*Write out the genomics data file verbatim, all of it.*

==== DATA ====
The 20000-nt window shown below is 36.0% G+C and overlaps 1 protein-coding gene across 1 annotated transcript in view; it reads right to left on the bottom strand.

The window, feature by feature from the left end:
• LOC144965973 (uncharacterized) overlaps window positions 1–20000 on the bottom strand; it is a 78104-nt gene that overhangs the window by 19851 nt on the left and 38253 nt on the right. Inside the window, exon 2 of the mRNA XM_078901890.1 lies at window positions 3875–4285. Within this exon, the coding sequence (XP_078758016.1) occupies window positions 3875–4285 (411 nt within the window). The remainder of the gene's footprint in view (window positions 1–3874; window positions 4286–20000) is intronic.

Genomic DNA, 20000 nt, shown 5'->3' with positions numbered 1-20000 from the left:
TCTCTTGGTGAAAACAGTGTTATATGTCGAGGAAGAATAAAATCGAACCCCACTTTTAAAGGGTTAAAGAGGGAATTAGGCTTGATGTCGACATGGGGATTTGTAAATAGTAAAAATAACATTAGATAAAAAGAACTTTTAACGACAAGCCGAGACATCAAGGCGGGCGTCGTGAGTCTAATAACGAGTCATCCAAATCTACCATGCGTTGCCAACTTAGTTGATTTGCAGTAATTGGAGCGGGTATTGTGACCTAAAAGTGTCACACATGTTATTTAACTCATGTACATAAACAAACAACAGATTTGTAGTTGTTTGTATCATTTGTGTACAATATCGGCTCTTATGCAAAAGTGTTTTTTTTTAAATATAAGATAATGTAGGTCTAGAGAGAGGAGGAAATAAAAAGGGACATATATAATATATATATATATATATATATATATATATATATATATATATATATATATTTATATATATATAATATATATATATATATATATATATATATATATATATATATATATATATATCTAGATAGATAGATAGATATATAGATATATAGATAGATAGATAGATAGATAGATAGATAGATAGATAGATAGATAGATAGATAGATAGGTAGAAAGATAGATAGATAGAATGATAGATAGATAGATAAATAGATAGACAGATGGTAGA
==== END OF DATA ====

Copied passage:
The 20000-nt window shown below is 36.0% G+C and overlaps 1 protein-coding gene across 1 annotated transcript in view; it reads right to left on the bottom strand.

The window, feature by feature from the left end:
• LOC144965973 (uncharacterized) overlaps window positions 1–20000 on the bottom strand; it is a 78104-nt gene that overhangs the window by 19851 nt on the left and 38253 nt on the right. Inside the window, exon 2 of the mRNA XM_078901890.1 lies at window positions 3875–4285. Within this exon, the coding sequence (XP_078758016.1) occupies window positions 3875–4285 (411 nt within the window). The remainder of the gene's footprint in view (window positions 1–3874; window positions 4286–20000) is intronic.

Genomic DNA, 20000 nt, shown 5'->3' with positions numbered 1-20000 from the left:
TCTCTTGGTGAAAACAGTGTTATATGTCGAGGAAGAATAAAATCGAACCCCACTTTTAAAGGGTTAAAGAGGGAATTAGGCTTGATGTCGACATGGGGATTTGTAAATAGTAAAAATAACATTAGATAAAAAGAACTTTTAACGACAAGCCGAGACATCAAGGCGGGCGTCGTGAGTCTAATAACGAGTCATCCAAATCTACCATGCGTTGCCAACTTAGTTGATTTGCAGTAATTGGAGCGGGTATTGTGACCTAAAAGTGTCACACATGTTATTTAACTCATGTACATAAACAAACAACAGATTTGTAGTTGTTTGTATCATTTGTGTACAATATCGGCTCTTATGCAAAAGTGTTTTTTTTTAAATATAAGATAATGTAGGTCTAGAGAGAGGAGGAAATAAAAAGGGACATATATAATATATATATATATATATATATATATATATATATATATATATATATATATTTATATATATATAATATATATATATATATATATATATATATATATATATATATATATATATATCTAGATAGATAGATAGATATATAGATATATAGATAGATAGATAGATAGATAGATAGATAGATAGATAGATAGATAGATAGATAGATAGGTAGAAAGATAGATAGATAGAATGATAGATAGATAGATAAATAGATAGACAGATGGTAGA